I showed and talked to my mom and bought it the next day. It’s a Majestic IQ-9000 long range electric wheelchair by ComfyGo Mobility. It cost me $2,199, folds and weighs 55 pounds with the 6-pound battery, has a stated range of up to 19 miles, and can be controlled by a joystick or remote control. Really, it has a remote.
With my purchase, I could book (seemingly) any flight I wanted. Like a regular person! And we could rent a normal car instead of the converted minivans I’d researched. Doors were opening, possibilities showing themselves.
Those direct flights out of Montréal still had my attention. I immediately got back to Expedia and discovered not only an ease-of-use improvement without a multi-hour layover, but the cost was barely more than half of what I’d expected to pay. Round-trip tickets to LAX―about 2,500 air miles―cost us $357.20 each. Incredible.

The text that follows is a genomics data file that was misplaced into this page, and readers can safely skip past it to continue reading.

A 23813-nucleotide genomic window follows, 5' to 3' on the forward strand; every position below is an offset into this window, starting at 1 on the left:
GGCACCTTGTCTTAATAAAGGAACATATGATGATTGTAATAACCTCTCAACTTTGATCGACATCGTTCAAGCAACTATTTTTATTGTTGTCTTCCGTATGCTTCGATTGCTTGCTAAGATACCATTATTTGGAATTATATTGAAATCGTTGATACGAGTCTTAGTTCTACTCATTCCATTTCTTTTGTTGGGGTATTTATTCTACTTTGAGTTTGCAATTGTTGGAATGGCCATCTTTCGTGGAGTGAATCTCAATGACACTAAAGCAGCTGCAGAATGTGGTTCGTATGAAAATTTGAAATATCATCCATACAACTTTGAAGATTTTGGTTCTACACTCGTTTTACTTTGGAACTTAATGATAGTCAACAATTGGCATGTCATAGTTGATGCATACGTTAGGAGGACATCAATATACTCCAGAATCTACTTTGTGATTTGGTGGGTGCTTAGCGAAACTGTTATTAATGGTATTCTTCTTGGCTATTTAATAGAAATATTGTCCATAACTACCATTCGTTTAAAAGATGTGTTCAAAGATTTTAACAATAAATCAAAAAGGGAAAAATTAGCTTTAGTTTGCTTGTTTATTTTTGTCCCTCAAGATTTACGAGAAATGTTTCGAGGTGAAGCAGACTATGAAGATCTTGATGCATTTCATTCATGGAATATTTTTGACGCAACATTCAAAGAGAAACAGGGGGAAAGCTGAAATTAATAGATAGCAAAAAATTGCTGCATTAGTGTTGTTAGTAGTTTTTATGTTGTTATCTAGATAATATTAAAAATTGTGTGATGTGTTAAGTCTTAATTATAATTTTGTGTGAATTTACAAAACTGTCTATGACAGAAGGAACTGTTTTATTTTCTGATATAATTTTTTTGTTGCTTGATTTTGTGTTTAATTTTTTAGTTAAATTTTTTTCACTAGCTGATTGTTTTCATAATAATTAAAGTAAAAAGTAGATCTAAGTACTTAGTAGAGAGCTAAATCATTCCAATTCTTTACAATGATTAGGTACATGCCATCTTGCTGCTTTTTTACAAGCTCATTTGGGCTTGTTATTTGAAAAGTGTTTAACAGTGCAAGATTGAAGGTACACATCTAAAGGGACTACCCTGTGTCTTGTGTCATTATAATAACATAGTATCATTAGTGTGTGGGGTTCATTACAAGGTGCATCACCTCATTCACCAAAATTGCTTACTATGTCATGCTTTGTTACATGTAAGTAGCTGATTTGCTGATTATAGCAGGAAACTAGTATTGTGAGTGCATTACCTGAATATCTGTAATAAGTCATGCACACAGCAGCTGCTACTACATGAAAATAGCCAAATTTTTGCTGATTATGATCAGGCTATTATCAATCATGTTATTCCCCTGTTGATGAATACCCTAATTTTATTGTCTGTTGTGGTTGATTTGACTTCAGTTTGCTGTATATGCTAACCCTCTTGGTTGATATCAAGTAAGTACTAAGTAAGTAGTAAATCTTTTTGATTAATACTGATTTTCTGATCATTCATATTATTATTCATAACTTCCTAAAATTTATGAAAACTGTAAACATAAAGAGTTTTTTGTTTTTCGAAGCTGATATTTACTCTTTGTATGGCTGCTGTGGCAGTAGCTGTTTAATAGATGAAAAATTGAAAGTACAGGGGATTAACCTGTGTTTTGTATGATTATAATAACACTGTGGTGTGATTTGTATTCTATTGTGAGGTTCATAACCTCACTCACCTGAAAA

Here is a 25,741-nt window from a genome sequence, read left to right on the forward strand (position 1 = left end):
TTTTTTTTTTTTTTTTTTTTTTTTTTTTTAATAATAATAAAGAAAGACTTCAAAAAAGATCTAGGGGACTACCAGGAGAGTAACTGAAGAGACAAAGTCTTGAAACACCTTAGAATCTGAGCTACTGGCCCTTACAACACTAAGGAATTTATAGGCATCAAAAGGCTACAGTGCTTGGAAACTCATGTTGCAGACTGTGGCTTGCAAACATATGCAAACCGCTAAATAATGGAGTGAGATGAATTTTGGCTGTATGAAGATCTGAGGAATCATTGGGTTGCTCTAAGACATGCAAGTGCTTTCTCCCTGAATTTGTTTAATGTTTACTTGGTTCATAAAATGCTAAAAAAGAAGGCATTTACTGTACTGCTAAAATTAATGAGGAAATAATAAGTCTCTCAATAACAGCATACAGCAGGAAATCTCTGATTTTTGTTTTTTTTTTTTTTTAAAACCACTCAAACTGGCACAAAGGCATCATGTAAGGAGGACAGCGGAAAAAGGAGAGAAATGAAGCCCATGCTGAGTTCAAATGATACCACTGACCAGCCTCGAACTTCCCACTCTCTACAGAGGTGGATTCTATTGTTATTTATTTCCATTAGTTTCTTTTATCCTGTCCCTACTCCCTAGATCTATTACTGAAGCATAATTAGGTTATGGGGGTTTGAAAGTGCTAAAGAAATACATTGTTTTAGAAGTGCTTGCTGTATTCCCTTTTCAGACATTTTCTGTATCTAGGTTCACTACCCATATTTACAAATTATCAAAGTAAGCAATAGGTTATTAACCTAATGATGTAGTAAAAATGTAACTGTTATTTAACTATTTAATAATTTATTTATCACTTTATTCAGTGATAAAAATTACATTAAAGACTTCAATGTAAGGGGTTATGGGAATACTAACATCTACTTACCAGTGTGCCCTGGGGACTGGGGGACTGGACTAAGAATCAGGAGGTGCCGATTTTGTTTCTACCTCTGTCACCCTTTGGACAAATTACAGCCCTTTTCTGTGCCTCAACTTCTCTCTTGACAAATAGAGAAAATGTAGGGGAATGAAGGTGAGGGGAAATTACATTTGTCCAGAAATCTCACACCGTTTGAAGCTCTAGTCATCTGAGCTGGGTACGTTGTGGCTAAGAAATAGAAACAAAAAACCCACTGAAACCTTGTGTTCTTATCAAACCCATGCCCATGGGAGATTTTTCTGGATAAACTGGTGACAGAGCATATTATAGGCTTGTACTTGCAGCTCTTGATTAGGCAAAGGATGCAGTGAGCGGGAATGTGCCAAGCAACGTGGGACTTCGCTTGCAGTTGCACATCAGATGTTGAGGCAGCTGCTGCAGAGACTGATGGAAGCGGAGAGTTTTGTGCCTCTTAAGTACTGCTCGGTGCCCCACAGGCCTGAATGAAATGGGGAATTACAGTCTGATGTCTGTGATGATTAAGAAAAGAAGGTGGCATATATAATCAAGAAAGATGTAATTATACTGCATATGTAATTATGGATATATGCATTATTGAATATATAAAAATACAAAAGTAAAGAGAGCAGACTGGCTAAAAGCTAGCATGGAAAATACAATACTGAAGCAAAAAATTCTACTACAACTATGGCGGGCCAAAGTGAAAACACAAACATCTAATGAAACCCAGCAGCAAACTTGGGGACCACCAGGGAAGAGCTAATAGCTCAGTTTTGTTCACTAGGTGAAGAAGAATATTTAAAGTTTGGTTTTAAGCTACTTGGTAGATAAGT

The car rental was easy and typical. I was hoping to get something fun, but the up-charge was ridiculous. A base Mustang (“or similar”―how do they get away with this bait and switch?!) is not worth TRIPLE the price of a Corolla. I got the Toyota.
Finding a hotel room would be different. I learned on a previous trip (to visit friends and Foxwoods Casino in Connecticut) that what is commonly known as a handicapped accessible bathroom is really just a regular bathroom with some grab handles drilled into the walls. I was able to step over the wall of the standard-sized bathtub with help from one of those handles, but it was far from routine (or safe), and that almost two years ago.